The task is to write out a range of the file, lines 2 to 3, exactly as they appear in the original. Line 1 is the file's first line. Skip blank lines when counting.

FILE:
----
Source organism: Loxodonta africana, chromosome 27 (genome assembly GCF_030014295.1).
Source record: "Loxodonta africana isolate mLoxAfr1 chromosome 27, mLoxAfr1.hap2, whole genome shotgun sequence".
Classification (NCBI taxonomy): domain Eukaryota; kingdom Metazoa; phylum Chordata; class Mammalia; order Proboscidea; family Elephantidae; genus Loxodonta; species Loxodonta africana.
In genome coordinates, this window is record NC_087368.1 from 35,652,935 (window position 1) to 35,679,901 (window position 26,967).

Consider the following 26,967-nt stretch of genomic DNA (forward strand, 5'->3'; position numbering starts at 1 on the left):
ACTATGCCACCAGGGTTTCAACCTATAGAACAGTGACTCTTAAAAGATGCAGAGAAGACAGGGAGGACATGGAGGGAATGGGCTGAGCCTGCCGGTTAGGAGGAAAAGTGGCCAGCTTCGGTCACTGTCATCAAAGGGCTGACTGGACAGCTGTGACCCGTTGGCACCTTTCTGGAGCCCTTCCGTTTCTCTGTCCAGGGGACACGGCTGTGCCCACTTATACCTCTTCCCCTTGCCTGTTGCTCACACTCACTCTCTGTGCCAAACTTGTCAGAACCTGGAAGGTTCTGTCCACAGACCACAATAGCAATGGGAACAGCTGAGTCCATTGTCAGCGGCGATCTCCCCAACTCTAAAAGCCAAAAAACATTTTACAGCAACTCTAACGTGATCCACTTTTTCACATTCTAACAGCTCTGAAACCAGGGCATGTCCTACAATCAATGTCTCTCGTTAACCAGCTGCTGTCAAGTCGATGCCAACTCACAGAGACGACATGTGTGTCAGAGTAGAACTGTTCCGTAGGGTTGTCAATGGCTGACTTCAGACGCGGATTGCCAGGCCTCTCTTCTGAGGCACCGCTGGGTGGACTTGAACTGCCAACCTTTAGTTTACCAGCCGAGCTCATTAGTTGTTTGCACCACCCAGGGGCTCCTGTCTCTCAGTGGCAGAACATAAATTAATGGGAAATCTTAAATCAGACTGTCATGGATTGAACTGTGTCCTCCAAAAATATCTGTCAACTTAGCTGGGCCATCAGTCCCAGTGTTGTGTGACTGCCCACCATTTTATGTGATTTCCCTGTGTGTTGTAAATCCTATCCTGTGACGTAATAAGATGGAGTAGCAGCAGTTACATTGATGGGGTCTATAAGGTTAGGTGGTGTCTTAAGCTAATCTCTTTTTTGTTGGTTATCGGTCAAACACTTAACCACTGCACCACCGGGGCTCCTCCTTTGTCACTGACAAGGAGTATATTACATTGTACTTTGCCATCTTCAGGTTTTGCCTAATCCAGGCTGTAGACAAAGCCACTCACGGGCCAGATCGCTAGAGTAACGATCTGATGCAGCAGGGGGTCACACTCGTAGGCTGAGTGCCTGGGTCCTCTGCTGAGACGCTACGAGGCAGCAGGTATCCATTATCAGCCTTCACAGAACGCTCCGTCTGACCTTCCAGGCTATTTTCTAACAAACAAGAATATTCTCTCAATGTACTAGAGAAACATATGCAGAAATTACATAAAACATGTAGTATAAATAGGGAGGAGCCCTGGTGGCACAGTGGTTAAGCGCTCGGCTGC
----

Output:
Source record: "Loxodonta africana isolate mLoxAfr1 chromosome 27, mLoxAfr1.hap2, whole genome shotgun sequence".
Classification (NCBI taxonomy): domain Eukaryota; kingdom Metazoa; phylum Chordata; class Mammalia; order Proboscidea; family Elephantidae; genus Loxodonta; species Loxodonta africana.